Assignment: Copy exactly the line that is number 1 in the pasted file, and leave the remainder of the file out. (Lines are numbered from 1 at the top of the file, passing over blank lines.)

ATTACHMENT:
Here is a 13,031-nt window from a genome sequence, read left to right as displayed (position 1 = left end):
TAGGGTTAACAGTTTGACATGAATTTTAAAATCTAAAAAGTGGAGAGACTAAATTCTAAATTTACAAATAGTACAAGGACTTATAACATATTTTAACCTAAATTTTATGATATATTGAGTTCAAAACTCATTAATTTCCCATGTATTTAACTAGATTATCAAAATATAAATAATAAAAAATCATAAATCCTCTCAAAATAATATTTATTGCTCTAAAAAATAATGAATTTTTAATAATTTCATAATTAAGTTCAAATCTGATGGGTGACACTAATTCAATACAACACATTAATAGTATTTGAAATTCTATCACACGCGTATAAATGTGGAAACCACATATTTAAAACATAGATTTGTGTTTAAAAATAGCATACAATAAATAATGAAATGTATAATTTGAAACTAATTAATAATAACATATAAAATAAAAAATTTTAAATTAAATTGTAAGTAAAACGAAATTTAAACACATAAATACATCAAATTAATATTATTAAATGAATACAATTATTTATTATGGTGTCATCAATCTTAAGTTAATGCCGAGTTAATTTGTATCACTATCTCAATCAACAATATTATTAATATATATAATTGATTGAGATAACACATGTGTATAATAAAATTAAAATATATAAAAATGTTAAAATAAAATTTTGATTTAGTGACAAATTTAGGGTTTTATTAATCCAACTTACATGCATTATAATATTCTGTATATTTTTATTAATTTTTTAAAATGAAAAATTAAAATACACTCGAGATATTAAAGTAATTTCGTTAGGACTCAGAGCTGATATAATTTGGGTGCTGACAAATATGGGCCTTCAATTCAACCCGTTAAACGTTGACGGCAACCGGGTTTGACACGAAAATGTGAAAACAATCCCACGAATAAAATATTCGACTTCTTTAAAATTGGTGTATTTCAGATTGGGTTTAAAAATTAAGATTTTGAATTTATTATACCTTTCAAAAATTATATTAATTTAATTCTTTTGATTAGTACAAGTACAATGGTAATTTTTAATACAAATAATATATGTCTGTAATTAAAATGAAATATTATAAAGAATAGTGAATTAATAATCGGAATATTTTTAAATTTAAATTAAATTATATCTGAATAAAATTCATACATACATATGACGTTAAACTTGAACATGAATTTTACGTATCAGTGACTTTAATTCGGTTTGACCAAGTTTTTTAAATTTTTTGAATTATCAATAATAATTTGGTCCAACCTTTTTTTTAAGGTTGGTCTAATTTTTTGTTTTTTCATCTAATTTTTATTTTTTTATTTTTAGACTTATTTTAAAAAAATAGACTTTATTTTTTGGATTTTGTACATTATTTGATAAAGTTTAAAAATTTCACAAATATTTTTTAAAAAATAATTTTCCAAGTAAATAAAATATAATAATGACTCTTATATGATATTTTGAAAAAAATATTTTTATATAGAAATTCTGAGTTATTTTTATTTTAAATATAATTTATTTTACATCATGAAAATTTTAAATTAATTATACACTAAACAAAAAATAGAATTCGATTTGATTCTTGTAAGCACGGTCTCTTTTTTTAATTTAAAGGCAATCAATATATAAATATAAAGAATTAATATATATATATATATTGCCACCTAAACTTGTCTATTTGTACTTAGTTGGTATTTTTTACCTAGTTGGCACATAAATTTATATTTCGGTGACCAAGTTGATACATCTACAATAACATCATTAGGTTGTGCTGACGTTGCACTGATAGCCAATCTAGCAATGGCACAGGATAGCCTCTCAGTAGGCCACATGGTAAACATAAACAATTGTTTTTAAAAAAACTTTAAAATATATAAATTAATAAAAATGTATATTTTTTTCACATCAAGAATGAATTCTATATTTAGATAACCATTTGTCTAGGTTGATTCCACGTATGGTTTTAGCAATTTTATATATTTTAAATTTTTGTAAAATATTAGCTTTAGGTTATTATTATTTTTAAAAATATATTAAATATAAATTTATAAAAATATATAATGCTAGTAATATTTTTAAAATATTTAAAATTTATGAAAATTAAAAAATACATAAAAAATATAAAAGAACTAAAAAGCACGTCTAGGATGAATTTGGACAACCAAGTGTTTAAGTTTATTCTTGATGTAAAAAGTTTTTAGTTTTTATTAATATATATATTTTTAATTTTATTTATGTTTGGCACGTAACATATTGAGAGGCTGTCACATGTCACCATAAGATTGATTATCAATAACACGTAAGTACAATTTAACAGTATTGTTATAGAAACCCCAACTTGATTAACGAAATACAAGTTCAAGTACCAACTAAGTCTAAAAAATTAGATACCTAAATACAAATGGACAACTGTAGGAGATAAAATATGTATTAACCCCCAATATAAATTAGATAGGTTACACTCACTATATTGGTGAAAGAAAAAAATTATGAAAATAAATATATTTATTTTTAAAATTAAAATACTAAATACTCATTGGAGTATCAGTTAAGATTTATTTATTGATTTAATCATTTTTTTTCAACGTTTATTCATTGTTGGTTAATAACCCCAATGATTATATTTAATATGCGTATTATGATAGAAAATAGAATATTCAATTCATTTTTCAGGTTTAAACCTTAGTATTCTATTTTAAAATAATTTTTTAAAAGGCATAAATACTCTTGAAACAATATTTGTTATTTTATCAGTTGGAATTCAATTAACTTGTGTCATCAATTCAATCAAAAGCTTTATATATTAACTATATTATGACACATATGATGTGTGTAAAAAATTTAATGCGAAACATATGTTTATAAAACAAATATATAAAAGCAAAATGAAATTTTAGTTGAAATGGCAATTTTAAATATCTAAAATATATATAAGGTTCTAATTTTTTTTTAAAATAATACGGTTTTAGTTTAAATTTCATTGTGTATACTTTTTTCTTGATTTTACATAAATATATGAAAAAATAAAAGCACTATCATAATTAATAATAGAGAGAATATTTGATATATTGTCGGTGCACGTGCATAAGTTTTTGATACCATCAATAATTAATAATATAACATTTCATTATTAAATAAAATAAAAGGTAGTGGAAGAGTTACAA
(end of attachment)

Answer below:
Here is a 13,031-nt window from a genome sequence, read left to right as displayed (position 1 = left end):